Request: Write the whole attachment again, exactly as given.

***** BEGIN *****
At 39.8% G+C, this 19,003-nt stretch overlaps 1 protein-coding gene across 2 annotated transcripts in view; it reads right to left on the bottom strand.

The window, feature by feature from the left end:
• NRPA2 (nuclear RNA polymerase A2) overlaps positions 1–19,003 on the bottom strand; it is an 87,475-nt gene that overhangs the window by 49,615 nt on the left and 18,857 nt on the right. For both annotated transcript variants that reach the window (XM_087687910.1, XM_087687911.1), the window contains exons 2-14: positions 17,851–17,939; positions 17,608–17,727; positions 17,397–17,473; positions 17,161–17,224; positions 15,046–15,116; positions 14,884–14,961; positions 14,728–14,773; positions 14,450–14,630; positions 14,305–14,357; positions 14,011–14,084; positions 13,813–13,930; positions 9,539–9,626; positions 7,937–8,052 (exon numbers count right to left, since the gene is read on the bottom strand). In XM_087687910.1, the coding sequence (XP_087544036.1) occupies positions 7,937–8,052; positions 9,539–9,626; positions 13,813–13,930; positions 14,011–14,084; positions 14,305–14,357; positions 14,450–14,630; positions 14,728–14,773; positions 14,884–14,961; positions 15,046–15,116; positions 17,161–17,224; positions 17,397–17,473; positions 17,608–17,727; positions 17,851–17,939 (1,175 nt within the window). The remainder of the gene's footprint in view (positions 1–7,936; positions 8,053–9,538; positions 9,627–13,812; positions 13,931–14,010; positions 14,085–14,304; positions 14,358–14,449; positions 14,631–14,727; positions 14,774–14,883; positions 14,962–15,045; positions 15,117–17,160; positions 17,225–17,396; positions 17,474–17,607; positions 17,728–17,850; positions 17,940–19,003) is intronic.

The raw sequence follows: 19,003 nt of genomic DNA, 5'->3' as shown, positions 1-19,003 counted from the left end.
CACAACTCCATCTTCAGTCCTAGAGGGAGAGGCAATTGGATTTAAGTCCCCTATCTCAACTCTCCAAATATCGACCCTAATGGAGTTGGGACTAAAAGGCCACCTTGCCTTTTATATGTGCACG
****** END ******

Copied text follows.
At 39.8% G+C, this 19,003-nt stretch overlaps 1 protein-coding gene across 2 annotated transcripts in view; it reads right to left on the bottom strand.

The window, feature by feature from the left end:
• NRPA2 (nuclear RNA polymerase A2) overlaps positions 1–19,003 on the bottom strand; it is an 87,475-nt gene that overhangs the window by 49,615 nt on the left and 18,857 nt on the right. For both annotated transcript variants that reach the window (XM_087687910.1, XM_087687911.1), the window contains exons 2-14: positions 17,851–17,939; positions 17,608–17,727; positions 17,397–17,473; positions 17,161–17,224; positions 15,046–15,116; positions 14,884–14,961; positions 14,728–14,773; positions 14,450–14,630; positions 14,305–14,357; positions 14,011–14,084; positions 13,813–13,930; positions 9,539–9,626; positions 7,937–8,052 (exon numbers count right to left, since the gene is read on the bottom strand). In XM_087687910.1, the coding sequence (XP_087544036.1) occupies positions 7,937–8,052; positions 9,539–9,626; positions 13,813–13,930; positions 14,011–14,084; positions 14,305–14,357; positions 14,450–14,630; positions 14,728–14,773; positions 14,884–14,961; positions 15,046–15,116; positions 17,161–17,224; positions 17,397–17,473; positions 17,608–17,727; positions 17,851–17,939 (1,175 nt within the window). The remainder of the gene's footprint in view (positions 1–7,936; positions 8,053–9,538; positions 9,627–13,812; positions 13,931–14,010; positions 14,085–14,304; positions 14,358–14,449; positions 14,631–14,727; positions 14,774–14,883; positions 14,962–15,045; positions 15,117–17,160; positions 17,225–17,396; positions 17,474–17,607; positions 17,728–17,850; positions 17,940–19,003) is intronic.

The raw sequence follows: 19,003 nt of genomic DNA, 5'->3' as shown, positions 1-19,003 counted from the left end.
CACAACTCCATCTTCAGTCCTAGAGGGAGAGGCAATTGGATTTAAGTCCCCTATCTCAACTCTCCAAATATCGACCCTAATGGAGTTGGGACTAAAAGGCCACCTTGCCTTTTATATGTGCACG